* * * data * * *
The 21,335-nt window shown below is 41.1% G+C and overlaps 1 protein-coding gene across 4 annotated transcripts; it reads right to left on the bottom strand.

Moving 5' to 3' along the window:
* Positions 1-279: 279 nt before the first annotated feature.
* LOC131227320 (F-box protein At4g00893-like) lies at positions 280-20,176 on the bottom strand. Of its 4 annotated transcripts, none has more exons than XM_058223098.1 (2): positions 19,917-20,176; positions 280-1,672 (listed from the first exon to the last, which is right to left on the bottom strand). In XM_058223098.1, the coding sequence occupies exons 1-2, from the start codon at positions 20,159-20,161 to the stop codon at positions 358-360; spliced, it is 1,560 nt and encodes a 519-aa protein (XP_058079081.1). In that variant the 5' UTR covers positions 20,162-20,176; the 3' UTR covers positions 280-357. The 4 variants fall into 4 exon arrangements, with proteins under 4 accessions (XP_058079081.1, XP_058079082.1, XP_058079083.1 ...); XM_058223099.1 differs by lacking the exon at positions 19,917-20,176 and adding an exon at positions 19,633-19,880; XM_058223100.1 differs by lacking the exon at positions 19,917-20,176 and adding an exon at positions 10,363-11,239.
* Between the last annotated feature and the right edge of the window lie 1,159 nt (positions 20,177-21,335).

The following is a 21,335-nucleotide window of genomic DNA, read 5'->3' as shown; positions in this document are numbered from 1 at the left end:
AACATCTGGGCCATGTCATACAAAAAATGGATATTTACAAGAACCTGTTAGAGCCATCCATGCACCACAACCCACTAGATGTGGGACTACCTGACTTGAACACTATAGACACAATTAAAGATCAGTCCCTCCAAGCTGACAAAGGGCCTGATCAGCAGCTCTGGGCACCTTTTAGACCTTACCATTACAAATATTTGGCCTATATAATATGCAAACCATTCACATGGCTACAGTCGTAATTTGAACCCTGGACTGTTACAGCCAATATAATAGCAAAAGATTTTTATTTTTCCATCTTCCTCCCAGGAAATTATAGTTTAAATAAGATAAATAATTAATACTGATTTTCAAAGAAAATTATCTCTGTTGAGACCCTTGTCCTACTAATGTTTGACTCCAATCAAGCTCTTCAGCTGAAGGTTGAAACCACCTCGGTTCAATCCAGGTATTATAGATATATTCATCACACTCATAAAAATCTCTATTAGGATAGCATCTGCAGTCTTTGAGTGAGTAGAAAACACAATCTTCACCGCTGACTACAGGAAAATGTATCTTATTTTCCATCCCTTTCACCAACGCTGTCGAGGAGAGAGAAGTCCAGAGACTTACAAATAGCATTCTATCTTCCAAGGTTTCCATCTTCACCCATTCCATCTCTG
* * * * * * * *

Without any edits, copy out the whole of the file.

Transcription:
The 21,335-nt window shown below is 41.1% G+C and overlaps 1 protein-coding gene across 4 annotated transcripts; it reads right to left on the bottom strand.

Moving 5' to 3' along the window:
* Positions 1-279: 279 nt before the first annotated feature.
* LOC131227320 (F-box protein At4g00893-like) lies at positions 280-20,176 on the bottom strand. Of its 4 annotated transcripts, none has more exons than XM_058223098.1 (2): positions 19,917-20,176; positions 280-1,672 (listed from the first exon to the last, which is right to left on the bottom strand). In XM_058223098.1, the coding sequence occupies exons 1-2, from the start codon at positions 20,159-20,161 to the stop codon at positions 358-360; spliced, it is 1,560 nt and encodes a 519-aa protein (XP_058079081.1). In that variant the 5' UTR covers positions 20,162-20,176; the 3' UTR covers positions 280-357. The 4 variants fall into 4 exon arrangements, with proteins under 4 accessions (XP_058079081.1, XP_058079082.1, XP_058079083.1 ...); XM_058223099.1 differs by lacking the exon at positions 19,917-20,176 and adding an exon at positions 19,633-19,880; XM_058223100.1 differs by lacking the exon at positions 19,917-20,176 and adding an exon at positions 10,363-11,239.
* Between the last annotated feature and the right edge of the window lie 1,159 nt (positions 20,177-21,335).

The following is a 21,335-nucleotide window of genomic DNA, read 5'->3' as shown; positions in this document are numbered from 1 at the left end:
AACATCTGGGCCATGTCATACAAAAAATGGATATTTACAAGAACCTGTTAGAGCCATCCATGCACCACAACCCACTAGATGTGGGACTACCTGACTTGAACACTATAGACACAATTAAAGATCAGTCCCTCCAAGCTGACAAAGGGCCTGATCAGCAGCTCTGGGCACCTTTTAGACCTTACCATTACAAATATTTGGCCTATATAATATGCAAACCATTCACATGGCTACAGTCGTAATTTGAACCCTGGACTGTTACAGCCAATATAATAGCAAAAGATTTTTATTTTTCCATCTTCCTCCCAGGAAATTATAGTTTAAATAAGATAAATAATTAATACTGATTTTCAAAGAAAATTATCTCTGTTGAGACCCTTGTCCTACTAATGTTTGACTCCAATCAAGCTCTTCAGCTGAAGGTTGAAACCACCTCGGTTCAATCCAGGTATTATAGATATATTCATCACACTCATAAAAATCTCTATTAGGATAGCATCTGCAGTCTTTGAGTGAGTAGAAAACACAATCTTCACCGCTGACTACAGGAAAATGTATCTTATTTTCCATCCCTTTCACCAACGCTGTCGAGGAGAGAGAAGTCCAGAGACTTACAAATAGCATTCTATCTTCCAAGGTTTCCATCTTCACCCATTCCATCTCTG